So, if somebody like me with an inclination for the Web only approach nonetheless relies on the dedicated applications more than they care to admit, I suppose it is not surprising that the Box, Dropbox, etc. way of solving the problem seems to be winning now. Nonetheless, in my heart I'm saddened that Google with Google Docs/Drive is following along rather than reaffirming Web only.
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I have multiple Google accounts. The two I use most prominently are a personal account for such things as this blog and a prof.arvan account that I use in my econ teaching and now with communicating externally to a non U of I student audience about learning objects I've made --- this YouTube channel where the bulk of the videos are screen capture movies with voice over based on these Excel spreadsheets, and this fledgling experiment on conducting online office hours for this external audience. Until now I've managed these accounts by using a different browser for each - Firefox for the personal account and Chrome for the prof.arvan account. That has worked remarkably well.
I should add the following. When I was working I had three computers that I composed on - my desktop machine at work, my laptop/tablet pc from work, and my desktop machine at home. I'm now down to having one machine for composing, my home desktop machine. If I had a second computer for composing, the thing I'm going to complain about would not be a problem. I could manage it by using different machines. I do have an iPad now, but it is not the right device for me as an author. In a Web only world it might be, but otherwise not, especially with my use of Excel. (And though there is a cloud version of it, when I tried that at home it was just too slow.)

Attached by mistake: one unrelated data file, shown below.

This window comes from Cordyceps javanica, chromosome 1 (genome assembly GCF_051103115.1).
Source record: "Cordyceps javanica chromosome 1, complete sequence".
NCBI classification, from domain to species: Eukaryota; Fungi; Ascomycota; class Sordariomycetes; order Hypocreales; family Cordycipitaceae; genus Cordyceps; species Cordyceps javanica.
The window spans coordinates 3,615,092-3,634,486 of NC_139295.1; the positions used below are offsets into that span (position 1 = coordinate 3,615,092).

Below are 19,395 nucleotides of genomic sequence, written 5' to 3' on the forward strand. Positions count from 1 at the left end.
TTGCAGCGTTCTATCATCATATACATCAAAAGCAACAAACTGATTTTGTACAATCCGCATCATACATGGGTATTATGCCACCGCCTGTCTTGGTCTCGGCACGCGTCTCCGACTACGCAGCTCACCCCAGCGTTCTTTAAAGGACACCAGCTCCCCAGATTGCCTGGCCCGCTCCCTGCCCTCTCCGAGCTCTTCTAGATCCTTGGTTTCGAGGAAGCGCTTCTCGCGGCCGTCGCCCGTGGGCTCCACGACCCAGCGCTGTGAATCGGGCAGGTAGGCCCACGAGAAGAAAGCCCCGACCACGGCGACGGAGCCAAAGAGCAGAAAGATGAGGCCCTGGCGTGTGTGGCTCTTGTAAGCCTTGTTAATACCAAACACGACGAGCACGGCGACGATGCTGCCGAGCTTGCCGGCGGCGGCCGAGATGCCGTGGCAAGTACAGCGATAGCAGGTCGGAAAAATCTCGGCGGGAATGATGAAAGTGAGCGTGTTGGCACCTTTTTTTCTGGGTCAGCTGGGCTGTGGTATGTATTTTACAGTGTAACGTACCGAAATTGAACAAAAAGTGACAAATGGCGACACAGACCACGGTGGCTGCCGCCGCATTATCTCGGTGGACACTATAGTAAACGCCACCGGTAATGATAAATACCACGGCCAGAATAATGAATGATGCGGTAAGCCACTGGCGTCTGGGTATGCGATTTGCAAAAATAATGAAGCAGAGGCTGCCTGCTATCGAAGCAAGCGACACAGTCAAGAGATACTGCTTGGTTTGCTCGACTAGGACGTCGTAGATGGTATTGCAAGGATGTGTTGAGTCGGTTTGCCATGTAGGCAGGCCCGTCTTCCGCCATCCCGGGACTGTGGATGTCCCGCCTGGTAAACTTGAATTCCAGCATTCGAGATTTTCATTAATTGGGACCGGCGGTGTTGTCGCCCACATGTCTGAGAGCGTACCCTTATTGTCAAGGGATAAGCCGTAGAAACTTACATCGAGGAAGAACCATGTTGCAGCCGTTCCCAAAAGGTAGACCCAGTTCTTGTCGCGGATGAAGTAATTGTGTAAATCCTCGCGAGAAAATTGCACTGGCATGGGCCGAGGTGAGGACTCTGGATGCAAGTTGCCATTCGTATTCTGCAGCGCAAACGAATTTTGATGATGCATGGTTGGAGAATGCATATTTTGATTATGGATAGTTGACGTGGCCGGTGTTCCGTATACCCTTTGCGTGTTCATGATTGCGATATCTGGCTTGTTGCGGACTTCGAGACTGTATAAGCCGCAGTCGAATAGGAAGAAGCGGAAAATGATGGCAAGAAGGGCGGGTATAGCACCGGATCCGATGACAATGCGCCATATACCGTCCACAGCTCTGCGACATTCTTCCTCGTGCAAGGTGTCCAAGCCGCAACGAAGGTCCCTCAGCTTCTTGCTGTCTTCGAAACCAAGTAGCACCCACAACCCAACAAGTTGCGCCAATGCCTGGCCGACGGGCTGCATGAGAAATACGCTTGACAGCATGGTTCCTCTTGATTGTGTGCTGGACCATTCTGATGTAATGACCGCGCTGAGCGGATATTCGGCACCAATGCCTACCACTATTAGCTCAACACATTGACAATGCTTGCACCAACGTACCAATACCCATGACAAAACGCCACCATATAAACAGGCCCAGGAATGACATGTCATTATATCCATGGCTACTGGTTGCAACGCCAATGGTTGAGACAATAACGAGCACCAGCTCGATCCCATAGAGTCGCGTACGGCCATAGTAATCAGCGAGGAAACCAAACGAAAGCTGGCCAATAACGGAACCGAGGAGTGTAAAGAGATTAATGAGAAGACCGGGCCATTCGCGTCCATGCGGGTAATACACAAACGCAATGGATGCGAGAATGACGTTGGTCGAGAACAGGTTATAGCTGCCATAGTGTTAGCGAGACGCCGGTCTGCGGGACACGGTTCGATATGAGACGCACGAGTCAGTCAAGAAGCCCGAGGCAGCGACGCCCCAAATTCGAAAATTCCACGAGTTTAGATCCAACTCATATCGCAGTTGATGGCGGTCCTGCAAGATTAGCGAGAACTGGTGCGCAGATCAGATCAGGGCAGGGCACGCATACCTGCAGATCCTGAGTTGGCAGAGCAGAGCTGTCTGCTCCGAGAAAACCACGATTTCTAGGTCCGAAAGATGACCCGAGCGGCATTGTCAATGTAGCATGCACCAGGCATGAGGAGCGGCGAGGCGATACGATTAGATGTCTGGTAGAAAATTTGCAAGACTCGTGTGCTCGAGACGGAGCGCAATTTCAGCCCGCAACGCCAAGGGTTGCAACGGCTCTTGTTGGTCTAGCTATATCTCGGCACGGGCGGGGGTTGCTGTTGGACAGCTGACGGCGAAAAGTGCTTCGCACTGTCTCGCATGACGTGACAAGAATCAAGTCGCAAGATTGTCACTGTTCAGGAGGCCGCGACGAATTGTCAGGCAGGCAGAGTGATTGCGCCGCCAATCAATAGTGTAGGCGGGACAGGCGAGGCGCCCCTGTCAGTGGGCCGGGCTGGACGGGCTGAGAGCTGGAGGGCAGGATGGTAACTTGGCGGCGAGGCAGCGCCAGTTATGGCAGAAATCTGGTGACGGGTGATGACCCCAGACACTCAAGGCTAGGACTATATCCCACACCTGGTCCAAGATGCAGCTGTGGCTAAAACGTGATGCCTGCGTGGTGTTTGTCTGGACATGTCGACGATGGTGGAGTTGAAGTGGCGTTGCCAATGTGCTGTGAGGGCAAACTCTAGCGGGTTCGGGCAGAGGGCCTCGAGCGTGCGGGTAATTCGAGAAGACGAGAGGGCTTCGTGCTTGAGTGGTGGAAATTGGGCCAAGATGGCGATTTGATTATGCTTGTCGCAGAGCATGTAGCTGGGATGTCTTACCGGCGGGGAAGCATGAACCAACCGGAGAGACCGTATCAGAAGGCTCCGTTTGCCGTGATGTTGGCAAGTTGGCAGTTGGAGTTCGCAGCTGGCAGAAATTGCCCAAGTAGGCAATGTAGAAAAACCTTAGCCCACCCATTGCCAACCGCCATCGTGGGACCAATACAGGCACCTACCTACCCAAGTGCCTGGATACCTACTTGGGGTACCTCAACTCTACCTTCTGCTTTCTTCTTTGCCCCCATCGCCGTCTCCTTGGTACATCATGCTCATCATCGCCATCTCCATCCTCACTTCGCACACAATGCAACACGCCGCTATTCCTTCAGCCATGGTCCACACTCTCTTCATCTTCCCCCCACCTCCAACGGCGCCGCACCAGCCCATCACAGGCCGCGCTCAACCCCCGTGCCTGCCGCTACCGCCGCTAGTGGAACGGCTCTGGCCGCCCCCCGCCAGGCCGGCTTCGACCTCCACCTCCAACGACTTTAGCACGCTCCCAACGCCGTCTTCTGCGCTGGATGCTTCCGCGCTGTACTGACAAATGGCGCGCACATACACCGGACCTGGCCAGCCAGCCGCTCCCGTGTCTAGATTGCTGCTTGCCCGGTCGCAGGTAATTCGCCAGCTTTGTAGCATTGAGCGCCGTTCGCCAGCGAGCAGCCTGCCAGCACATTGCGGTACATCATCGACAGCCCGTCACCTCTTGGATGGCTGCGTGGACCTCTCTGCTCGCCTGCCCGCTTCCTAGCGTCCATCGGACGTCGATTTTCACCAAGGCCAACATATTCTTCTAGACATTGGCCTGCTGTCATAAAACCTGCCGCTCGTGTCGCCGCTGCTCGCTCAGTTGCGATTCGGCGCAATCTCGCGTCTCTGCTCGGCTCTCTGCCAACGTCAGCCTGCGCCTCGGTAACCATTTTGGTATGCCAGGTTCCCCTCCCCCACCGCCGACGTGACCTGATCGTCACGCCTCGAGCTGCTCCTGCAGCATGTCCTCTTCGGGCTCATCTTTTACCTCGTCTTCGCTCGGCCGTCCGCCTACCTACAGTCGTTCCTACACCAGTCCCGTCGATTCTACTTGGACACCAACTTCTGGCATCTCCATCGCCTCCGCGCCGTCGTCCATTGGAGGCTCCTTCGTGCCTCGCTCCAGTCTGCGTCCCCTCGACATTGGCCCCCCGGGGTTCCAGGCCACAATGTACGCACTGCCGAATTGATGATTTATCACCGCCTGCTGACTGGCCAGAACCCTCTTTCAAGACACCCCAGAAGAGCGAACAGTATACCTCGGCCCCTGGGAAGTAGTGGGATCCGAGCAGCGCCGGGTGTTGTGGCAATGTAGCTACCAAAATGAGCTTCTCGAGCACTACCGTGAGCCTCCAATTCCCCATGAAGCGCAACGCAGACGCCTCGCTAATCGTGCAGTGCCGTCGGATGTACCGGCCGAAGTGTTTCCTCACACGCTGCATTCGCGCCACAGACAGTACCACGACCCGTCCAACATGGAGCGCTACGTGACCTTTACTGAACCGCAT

Google Drive does not allow multiple personal accounts on one machine. Apparently it does allow multiple accounts if they are in different domains. For example, if you have a Google Apps account through your institution and a personal Gmail, then you can manage both accounts with the Google Drive app on a single computer. Not being a real techie, I can't tell whether this inability to manage multiple personal accounts is only for technical reasons or not. This move is forcing me to make an adjustment that I'd prefer not to make. If I ultimately discover that not accommodating multiple personal accounts was a policy decision rather than a technical one, I'll be even more irked. In the tit-for-tat thinking that preoccupies one's mind when in such a state, the thought would be that if Google is going to screw me....
A few years ago I had a column in the now defunct Educause Quarterly. The pieces are preserved in Educause Reveiw Online. This first essay entitled Innovations and Tragic Tories was meant to take a dual perspective approach - campus providers of IT services, on the one hand, and users of IT services, on the other, and discuss the conundrums that arise when older service offerings are replaced or cancelled without replacement. The issue was how best to manage these conundrums. In the piece I argued that the CIO or other high IT officers would need to put their own reputations on the line to facilitate effective transitions, particularly if the service changes were dictated by budgets cuts rather than the usual (not so) planned obsolescence.